Known popularly in the media circles as RTI maverick, Afroz Alam Sahil is a RTI journalist and a social activist who has investigated and brought to light many facts related to high-profile cases. He has exposed many underhand dealings and funding irregularities of many organizations and personalities. His expose of Dow Chemicals, Bhopal Gas Tragedy and Batla House encounter has opened many a Pandora box that has revealed startling information that was hidden from the public.
What prompted you to become a journalist?
I come from an ordinary middle class family in Champaran, Bihar. Right from the time when I was young, I noticed that people were always happy to talk to a journalist because they want the truth to come out in the open. I realized this even when I was young in school. My family wanted me to become an engineer after I passed 12th standard. I wrote the engineering entrance exams and got selected. Thankfully my friend told me to apply for the mass media degree in Jamia as a second option. I wrote the exam and got selected too. I had the acceptance letters from many colleges for an engineering course but I couldn’t bring myself to accept it as my heart wanted to pursue journalism. I told my elder brother about it and he stood by me and convinced my parents.
What was the first lesson you learnt as a journalist?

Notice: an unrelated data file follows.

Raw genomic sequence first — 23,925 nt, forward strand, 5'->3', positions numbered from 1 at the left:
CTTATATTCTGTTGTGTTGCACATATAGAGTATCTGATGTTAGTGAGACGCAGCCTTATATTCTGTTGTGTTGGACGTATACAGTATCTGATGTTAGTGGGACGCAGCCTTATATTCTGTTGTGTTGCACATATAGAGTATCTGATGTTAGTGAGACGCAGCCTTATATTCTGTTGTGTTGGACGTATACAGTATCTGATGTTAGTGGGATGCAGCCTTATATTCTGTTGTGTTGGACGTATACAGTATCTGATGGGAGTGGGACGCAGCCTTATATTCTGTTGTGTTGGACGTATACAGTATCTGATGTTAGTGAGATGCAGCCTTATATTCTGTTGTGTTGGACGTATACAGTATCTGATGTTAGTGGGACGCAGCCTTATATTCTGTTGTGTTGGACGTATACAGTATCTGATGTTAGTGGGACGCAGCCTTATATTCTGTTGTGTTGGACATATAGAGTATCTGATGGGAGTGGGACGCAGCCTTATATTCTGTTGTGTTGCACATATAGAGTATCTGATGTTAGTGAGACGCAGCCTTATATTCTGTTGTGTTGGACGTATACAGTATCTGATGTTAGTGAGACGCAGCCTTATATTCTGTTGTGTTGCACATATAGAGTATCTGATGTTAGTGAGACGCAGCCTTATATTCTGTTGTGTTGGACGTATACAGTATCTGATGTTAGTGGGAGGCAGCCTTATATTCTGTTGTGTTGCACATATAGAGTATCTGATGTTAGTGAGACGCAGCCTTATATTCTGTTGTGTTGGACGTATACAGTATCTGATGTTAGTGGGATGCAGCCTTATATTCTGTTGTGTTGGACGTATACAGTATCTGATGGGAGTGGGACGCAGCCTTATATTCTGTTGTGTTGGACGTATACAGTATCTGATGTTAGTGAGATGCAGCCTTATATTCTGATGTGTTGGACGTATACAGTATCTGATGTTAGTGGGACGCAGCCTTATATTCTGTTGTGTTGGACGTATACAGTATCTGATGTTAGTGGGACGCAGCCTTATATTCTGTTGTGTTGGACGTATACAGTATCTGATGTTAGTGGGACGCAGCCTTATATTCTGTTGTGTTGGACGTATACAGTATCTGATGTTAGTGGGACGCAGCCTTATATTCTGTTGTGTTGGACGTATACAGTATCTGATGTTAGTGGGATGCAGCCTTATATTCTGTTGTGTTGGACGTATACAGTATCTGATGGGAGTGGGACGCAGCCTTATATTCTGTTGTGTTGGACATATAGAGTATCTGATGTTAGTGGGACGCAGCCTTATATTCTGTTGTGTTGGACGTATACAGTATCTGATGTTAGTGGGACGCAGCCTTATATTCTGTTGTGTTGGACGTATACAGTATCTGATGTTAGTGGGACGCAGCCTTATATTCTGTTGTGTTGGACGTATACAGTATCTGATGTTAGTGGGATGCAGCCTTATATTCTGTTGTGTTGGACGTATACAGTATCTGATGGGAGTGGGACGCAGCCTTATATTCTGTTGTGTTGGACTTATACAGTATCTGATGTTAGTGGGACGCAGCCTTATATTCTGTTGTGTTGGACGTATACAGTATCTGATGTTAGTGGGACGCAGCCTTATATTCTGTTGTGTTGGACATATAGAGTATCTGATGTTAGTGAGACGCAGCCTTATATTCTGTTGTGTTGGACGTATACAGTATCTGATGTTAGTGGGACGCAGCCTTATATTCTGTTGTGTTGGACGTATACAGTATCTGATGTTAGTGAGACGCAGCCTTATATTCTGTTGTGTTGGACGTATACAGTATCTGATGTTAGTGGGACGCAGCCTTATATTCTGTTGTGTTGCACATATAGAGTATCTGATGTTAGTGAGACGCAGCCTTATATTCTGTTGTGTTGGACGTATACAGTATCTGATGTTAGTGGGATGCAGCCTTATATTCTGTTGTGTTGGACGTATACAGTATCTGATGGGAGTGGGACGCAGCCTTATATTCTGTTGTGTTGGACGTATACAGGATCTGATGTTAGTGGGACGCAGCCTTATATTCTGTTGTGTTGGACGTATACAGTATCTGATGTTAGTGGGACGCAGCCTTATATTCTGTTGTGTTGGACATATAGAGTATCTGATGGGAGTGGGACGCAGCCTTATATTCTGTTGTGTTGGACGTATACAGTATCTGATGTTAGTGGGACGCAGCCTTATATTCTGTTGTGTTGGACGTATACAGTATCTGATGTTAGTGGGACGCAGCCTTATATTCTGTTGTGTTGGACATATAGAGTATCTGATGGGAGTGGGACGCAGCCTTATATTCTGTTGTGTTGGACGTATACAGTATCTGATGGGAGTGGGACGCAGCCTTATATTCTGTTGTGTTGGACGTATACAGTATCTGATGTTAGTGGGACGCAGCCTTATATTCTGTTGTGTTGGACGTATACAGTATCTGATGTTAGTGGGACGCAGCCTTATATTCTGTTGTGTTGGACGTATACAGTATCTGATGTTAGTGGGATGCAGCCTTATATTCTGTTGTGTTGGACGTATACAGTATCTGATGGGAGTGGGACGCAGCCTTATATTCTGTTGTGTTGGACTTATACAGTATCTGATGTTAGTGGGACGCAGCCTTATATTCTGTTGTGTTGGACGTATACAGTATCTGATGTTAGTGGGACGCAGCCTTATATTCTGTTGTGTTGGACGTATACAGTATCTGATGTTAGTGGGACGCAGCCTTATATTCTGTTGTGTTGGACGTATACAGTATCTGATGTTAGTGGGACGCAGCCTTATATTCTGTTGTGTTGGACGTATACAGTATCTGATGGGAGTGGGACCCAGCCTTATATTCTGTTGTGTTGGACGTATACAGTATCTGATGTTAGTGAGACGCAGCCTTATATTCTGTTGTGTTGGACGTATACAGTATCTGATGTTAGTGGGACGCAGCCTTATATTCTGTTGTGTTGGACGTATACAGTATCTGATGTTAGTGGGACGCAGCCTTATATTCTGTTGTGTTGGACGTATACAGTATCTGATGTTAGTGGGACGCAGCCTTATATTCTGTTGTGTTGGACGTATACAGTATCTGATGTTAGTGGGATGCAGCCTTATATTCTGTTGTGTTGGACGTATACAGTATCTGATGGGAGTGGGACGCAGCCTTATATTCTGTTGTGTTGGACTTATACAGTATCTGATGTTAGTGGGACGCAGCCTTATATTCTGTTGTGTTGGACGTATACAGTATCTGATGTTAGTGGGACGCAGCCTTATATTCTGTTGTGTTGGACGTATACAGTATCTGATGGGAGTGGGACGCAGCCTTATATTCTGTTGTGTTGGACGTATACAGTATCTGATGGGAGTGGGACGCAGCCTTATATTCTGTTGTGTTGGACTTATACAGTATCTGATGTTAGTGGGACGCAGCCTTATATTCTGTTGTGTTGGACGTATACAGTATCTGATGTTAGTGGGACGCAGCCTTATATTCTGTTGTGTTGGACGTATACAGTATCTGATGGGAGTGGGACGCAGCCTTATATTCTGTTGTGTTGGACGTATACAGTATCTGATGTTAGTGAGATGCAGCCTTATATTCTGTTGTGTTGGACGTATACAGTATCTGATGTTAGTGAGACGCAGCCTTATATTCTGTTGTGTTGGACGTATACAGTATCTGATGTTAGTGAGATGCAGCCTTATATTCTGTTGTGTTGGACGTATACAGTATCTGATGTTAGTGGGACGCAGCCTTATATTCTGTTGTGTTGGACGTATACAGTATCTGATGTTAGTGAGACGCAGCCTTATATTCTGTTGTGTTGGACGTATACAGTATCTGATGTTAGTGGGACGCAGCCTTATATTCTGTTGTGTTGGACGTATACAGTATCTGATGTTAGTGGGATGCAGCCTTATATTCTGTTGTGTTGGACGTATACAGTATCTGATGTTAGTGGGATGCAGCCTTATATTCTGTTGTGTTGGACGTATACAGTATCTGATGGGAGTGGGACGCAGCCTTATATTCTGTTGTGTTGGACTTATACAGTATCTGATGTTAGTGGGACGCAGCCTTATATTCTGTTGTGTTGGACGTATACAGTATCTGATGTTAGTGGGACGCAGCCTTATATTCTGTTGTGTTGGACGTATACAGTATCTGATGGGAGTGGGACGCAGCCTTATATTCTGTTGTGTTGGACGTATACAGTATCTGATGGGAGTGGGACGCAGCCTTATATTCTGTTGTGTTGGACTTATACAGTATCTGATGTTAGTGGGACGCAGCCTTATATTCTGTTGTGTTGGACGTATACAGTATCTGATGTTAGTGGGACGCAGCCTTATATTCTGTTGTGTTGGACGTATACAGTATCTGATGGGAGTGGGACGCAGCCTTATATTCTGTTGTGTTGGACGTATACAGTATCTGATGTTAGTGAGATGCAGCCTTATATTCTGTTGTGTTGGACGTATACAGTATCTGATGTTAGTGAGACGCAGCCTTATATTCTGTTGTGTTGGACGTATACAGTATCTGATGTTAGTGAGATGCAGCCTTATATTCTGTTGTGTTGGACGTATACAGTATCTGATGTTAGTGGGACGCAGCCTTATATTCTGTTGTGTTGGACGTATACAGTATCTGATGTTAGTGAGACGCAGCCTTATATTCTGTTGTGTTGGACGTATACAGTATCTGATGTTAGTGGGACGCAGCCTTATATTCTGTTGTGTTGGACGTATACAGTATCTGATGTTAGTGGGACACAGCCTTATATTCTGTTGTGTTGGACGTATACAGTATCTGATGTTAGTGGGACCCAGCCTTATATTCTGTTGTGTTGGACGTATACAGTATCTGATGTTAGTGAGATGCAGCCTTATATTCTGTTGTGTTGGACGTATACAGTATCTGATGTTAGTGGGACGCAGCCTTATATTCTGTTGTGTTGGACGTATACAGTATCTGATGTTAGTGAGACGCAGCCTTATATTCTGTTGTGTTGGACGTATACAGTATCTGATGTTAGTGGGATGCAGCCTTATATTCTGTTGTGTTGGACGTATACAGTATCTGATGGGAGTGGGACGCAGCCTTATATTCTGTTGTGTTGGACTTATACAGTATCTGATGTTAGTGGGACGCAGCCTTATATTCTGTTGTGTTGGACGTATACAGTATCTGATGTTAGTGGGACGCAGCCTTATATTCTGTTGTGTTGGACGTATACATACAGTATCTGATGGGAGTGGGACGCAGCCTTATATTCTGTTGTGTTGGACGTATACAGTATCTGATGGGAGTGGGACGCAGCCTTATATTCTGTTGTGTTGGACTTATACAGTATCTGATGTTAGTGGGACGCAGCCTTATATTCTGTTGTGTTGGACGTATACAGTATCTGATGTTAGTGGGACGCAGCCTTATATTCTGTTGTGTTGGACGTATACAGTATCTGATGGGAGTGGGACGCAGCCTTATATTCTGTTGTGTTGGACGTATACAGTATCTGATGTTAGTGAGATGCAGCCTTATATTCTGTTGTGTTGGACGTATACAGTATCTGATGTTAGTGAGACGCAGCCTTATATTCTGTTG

In the first year of college, I came across a book on the Right to Information Act. It was a life-changing experience because that’s when I realized that if there were an act like this in India it would be difficult to hide the truth. I started researching more about it and found that many people were already campaigning to pass the RTI act in India. I learned that RTI is a very powerful tool that could be used to bring the truth to the people. In 2006 (while still in my first year of college) I participated in the Drive against Bribe RTI campaigns by Parivartan along with Arvind Kejrival, Manish Sisodia and many others. This opened the future path for me in many ways. I got an opportunity to write in mainstream media about this campaign and more than 1000 letters to the editor (Hindi and Urdu Vernacular newspapers).
Beyondheadlines is an online news-portal that you have started recently. What are the lessons you have learned from this venture?
I left a well-paid job in TV9 as a RTI journalist to start Beyondheadlines.in. I started this because I had learned that until I was working for someone else, it would be difficult to expose the truth. I felt that I was not helping anybody and was rather becoming a part of the system that systematically suppressed news. I wanted to create an alternative system and report news that is not being covered otherwise by other media due to political pressure. Most often, mainstream media rejects most of the news items saying, ‘public does not want to know/read this’ but when I publish the same on our website I get an overwhelming response. This justifies the existence of alternative media like Beyondheadlines as we want to focus on news that mainstream media is rejecting for various reasons. I have learned that there is enough power in the media to help people in many positive ways. I hope to achieve that with Beyondheadlines.
You are known as the RTI maverick with over 5000+ RTI applications to your name. After exposing the truth in many high-profile cases, what have you learned from this experience?